Friday, August 12, 2005

TULIP and God's Universal Salvific Will - - Again

In this new series, the LCMS seminary student Joshua Victor is comparing Luther and Calvin’s reading of 1 Timothy 2:4, treated today by Lutherans as a proof-text that God desires all to be saved, yet treated by Calvinists as . . . a problem. (Hat tip to Theresa K.) What is striking is that Luther does not read this passage in the currently approved confessional way as a proof text of God's universal salvific will. Joshua Victor's study makes something clear that Lutherans should perhaps be a bit more explicit about: while neither Luther nor the Formula of Concord advances "five point Calvinism," their exact "solution" (i.e. explanation of exactly how no solution is possible) of the "why are some saved and not others" question is not the same. (The Formula's dogmatic formulation is compared with Five-Point Calvinism here). Joshua Victor's series underlines what Sasse noted on p. 148 of Here We Stand:

Appealing to Luther, we could safely concede that a solution [to the question of why are some saved and others not] like that given in the Formula of Concord, according to which Predestination applies only to "the pious and God-pleasing children of God" while the wicked are merely an object of divine foreknowledge, is not adequate.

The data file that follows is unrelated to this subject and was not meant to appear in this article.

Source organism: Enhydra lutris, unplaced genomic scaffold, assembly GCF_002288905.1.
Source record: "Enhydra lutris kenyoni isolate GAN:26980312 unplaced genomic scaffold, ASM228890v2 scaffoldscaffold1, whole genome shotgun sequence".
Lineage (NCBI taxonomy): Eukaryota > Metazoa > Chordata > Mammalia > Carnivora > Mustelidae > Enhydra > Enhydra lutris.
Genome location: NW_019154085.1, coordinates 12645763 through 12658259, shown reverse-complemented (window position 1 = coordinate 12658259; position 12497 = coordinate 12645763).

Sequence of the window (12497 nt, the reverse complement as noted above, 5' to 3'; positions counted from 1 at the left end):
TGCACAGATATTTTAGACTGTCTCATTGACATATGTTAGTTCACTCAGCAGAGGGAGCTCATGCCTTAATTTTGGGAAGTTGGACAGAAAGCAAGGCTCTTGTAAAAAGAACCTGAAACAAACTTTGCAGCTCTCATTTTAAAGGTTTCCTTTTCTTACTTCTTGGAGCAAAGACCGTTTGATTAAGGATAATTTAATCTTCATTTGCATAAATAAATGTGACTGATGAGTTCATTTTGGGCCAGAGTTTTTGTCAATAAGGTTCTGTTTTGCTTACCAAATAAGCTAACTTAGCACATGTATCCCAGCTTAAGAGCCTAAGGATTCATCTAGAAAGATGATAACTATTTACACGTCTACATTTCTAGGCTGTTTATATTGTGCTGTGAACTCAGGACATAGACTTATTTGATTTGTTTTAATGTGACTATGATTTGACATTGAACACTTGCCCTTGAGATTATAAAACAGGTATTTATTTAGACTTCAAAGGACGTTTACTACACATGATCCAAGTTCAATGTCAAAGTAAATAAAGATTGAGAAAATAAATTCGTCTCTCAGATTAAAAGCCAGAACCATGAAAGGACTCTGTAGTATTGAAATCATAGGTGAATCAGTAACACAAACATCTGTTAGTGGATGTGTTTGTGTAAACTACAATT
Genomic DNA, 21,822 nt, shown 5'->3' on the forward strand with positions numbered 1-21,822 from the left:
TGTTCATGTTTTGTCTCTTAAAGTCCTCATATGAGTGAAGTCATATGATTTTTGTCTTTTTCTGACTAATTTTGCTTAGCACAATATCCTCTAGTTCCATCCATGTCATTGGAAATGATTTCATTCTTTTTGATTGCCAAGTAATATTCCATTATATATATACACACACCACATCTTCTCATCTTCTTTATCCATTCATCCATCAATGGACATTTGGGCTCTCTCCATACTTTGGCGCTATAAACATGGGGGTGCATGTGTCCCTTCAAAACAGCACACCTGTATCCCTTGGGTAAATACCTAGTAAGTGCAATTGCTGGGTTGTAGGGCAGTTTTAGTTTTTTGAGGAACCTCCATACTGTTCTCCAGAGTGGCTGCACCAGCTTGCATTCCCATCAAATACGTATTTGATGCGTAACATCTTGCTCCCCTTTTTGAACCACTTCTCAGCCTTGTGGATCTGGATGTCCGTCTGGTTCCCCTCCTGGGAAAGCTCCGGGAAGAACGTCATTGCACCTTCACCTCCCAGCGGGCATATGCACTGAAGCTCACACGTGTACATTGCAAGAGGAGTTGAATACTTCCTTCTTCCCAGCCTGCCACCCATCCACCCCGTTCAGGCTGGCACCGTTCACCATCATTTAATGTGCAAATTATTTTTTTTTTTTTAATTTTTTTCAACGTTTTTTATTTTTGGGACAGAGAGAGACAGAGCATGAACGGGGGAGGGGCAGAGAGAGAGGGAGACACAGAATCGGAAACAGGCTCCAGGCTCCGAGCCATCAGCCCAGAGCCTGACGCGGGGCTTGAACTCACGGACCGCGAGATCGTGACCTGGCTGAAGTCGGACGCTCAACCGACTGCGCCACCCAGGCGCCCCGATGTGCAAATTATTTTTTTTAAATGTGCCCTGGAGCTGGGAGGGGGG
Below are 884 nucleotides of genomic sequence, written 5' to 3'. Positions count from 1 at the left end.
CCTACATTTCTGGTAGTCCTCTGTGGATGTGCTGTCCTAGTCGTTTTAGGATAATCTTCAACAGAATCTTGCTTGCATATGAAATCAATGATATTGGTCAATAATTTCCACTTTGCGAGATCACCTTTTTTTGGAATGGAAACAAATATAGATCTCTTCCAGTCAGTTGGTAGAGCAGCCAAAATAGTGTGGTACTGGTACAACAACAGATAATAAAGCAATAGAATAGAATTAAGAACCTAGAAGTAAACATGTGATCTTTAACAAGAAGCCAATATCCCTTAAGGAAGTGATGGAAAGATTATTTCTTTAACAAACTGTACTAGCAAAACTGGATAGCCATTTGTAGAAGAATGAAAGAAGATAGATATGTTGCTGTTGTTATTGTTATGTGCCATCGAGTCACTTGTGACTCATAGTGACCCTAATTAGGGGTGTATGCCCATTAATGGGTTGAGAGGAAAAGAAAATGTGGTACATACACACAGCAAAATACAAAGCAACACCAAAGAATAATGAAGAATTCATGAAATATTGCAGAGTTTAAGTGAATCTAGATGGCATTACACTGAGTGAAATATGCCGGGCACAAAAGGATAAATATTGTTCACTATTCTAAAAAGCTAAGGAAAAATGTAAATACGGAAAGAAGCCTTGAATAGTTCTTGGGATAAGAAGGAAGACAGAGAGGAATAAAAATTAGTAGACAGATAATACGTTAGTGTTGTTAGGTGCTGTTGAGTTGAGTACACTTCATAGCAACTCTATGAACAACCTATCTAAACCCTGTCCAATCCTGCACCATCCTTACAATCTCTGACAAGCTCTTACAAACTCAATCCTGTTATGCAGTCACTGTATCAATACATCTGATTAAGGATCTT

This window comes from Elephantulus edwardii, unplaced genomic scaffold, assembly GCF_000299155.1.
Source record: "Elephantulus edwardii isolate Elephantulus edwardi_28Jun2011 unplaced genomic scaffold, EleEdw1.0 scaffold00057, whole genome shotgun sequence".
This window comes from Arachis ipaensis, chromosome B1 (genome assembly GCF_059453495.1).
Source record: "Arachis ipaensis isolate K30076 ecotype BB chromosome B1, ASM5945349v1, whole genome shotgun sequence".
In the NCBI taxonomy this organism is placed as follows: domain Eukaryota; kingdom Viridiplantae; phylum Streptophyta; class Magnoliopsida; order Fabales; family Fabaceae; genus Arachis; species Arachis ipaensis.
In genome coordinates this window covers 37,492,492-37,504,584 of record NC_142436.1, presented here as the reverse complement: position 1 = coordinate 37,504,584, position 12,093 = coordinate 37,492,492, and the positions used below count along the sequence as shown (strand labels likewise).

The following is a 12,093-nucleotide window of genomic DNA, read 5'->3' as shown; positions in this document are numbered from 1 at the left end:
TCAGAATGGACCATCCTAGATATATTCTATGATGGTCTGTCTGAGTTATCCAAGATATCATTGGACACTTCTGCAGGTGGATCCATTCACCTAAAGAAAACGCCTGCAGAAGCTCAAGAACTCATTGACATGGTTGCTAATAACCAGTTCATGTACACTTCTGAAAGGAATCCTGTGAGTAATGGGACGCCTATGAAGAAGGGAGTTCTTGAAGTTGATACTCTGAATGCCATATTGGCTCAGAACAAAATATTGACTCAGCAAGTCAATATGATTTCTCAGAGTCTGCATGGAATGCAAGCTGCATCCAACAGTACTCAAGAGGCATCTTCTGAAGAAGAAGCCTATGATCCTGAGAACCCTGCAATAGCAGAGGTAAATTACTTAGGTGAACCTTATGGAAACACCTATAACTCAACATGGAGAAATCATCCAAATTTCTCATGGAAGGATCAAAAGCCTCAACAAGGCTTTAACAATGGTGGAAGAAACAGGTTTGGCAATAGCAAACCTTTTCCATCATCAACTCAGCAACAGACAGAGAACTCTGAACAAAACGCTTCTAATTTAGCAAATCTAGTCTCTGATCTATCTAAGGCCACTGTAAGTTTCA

This reminded me of an old thread Thomas and I had about Luther and Calvinism on the will of God, which I think is relevant and still quite interesting. The original can be found on the comment’s to Dave H’s post. I have eliminated the cuts necessitated by the late (unlamented) 1,000 character limit and color coded my comments and Thomas’s.

Luther was not a five point Calvinist. Go to the Smalcald articles where he ridicules savagely the P of TULIP. That's the idea of the perseverance of the saints, that is, that once one has believed in the faith one cannot lose one's salvation even despite living in mortal sin, or that conversely if you have lost your faith, it means you never had faith to begin with. Not only that, right when in the Bondage of the Will he skirts most closely to double predestination, he directs the sinner unconditionally to the atonement of Jesus Christ. With the unconditionality (no "if you believe then Christ died for you" but just "Christ did die for you") in context it is clear that Luther not only never doubted the universal atonement, but considered it so obvious as to not need defense. In the 1510s Luther perhaps did go fully into Augustine, but by the 1530s that was not his position.